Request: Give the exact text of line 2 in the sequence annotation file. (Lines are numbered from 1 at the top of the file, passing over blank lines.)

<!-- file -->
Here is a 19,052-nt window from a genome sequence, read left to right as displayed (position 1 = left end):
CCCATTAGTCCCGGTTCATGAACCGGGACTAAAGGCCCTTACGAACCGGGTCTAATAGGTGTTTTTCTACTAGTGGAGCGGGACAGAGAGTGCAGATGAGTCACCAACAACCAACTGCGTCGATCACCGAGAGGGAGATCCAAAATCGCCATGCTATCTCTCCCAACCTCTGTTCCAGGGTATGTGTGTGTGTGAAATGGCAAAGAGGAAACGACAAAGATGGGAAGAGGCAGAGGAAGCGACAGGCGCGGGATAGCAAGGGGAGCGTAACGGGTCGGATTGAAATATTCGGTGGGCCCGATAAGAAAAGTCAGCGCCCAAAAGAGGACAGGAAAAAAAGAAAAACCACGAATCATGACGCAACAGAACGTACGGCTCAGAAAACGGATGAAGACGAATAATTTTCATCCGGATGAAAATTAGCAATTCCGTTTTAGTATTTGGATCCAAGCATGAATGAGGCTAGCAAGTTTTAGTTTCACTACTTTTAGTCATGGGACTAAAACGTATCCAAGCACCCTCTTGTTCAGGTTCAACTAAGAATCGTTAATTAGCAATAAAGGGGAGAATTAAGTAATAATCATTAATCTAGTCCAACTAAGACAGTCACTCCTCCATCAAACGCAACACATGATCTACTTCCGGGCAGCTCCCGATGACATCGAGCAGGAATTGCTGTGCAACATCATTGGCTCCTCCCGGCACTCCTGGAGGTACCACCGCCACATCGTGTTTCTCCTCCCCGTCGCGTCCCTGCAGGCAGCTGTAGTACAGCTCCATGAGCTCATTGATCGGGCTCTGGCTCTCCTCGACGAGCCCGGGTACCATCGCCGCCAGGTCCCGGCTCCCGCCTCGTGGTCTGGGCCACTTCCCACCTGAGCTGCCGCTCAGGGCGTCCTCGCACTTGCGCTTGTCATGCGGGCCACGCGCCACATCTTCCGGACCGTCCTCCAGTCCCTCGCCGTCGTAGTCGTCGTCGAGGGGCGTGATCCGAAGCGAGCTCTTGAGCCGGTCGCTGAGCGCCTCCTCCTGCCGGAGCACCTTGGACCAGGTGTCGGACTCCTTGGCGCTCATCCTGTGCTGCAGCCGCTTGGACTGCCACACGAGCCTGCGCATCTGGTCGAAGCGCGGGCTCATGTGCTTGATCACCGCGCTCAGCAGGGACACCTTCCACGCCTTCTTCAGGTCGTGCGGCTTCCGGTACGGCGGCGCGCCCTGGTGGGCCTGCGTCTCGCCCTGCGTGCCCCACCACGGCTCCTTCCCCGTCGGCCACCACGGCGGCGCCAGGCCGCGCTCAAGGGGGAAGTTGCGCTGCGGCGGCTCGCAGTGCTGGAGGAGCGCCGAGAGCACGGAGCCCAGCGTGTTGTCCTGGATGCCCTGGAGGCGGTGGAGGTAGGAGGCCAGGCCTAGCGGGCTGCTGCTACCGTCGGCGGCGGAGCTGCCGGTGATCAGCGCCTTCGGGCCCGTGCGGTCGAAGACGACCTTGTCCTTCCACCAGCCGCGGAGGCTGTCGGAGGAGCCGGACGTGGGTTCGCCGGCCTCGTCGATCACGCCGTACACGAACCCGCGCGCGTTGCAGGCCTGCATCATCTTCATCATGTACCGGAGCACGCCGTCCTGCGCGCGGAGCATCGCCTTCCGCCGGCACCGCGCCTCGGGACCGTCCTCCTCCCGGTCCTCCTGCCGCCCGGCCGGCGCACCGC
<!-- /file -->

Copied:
CCCATTAGTCCCGGTTCATGAACCGGGACTAAAGGCCCTTACGAACCGGGTCTAATAGGTGTTTTTCTACTAGTGGAGCGGGACAGAGAGTGCAGATGAGTCACCAACAACCAACTGCGTCGATCACCGAGAGGGAGATCCAAAATCGCCATGCTATCTCTCCCAACCTCTGTTCCAGGGTATGTGTGTGTGTGAAATGGCAAAGAGGAAACGACAAAGATGGGAAGAGGCAGAGGAAGCGACAGGCGCGGGATAGCAAGGGGAGCGTAACGGGTCGGATTGAAATATTCGGTGGGCCCGATAAGAAAAGTCAGCGCCCAAAAGAGGACAGGAAAAAAAGAAAAACCACGAATCATGACGCAACAGAACGTACGGCTCAGAAAACGGATGAAGACGAATAATTTTCATCCGGATGAAAATTAGCAATTCCGTTTTAGTATTTGGATCCAAGCATGAATGAGGCTAGCAAGTTTTAGTTTCACTACTTTTAGTCATGGGACTAAAACGTATCCAAGCACCCTCTTGTTCAGGTTCAACTAAGAATCGTTAATTAGCAATAAAGGGGAGAATTAAGTAATAATCATTAATCTAGTCCAACTAAGACAGTCACTCCTCCATCAAACGCAACACATGATCTACTTCCGGGCAGCTCCCGATGACATCGAGCAGGAATTGCTGTGCAACATCATTGGCTCCTCCCGGCACTCCTGGAGGTACCACCGCCACATCGTGTTTCTCCTCCCCGTCGCGTCCCTGCAGGCAGCTGTAGTACAGCTCCATGAGCTCATTGATCGGGCTCTGGCTCTCCTCGACGAGCCCGGGTACCATCGCCGCCAGGTCCCGGCTCCCGCCTCGTGGTCTGGGCCACTTCCCACCTGAGCTGCCGCTCAGGGCGTCCTCGCACTTGCGCTTGTCATGCGGGCCACGCGCCACATCTTCCGGACCGTCCTCCAGTCCCTCGCCGTCGTAGTCGTCGTCGAGGGGCGTGATCCGAAGCGAGCTCTTGAGCCGGTCGCTGAGCGCCTCCTCCTGCCGGAGCACCTTGGACCAGGTGTCGGACTCCTTGGCGCTCATCCTGTGCTGCAGCCGCTTGGACTGCCACACGAGCCTGCGCATCTGGTCGAAGCGCGGGCTCATGTGCTTGATCACCGCGCTCAGCAGGGACACCTTCCACGCCTTCTTCAGGTCGTGCGGCTTCCGGTACGGCGGCGCGCCCTGGTGGGCCTGCGTCTCGCCCTGCGTGCCCCACCACGGCTCCTTCCCCGTCGGCCACCACGGCGGCGCCAGGCCGCGCTCAAGGGGGAAGTTGCGCTGCGGCGGCTCGCAGTGCTGGAGGAGCGCCGAGAGCACGGAGCCCAGCGTGTTGTCCTGGATGCCCTGGAGGCGGTGGAGGTAGGAGGCCAGGCCTAGCGGGCTGCTGCTACCGTCGGCGGCGGAGCTGCCGGTGATCAGCGCCTTCGGGCCCGTGCGGTCGAAGACGACCTTGTCCTTCCACCAGCCGCGGAGGCTGTCGGAGGAGCCGGACGTGGGTTCGCCGGCCTCGTCGATCACGCCGTACACGAACCCGCGCGCGTTGCAGGCCTGCATCATCTTCATCATGTACCGGAGCACGCCGTCCTGCGCGCGGAGCATCGCCTTCCGCCGGCACCGCGCCTCGGGACCGTCCTCCTCCCGGTCCTCCTGCCGCCCGGCCGGCGCACCGC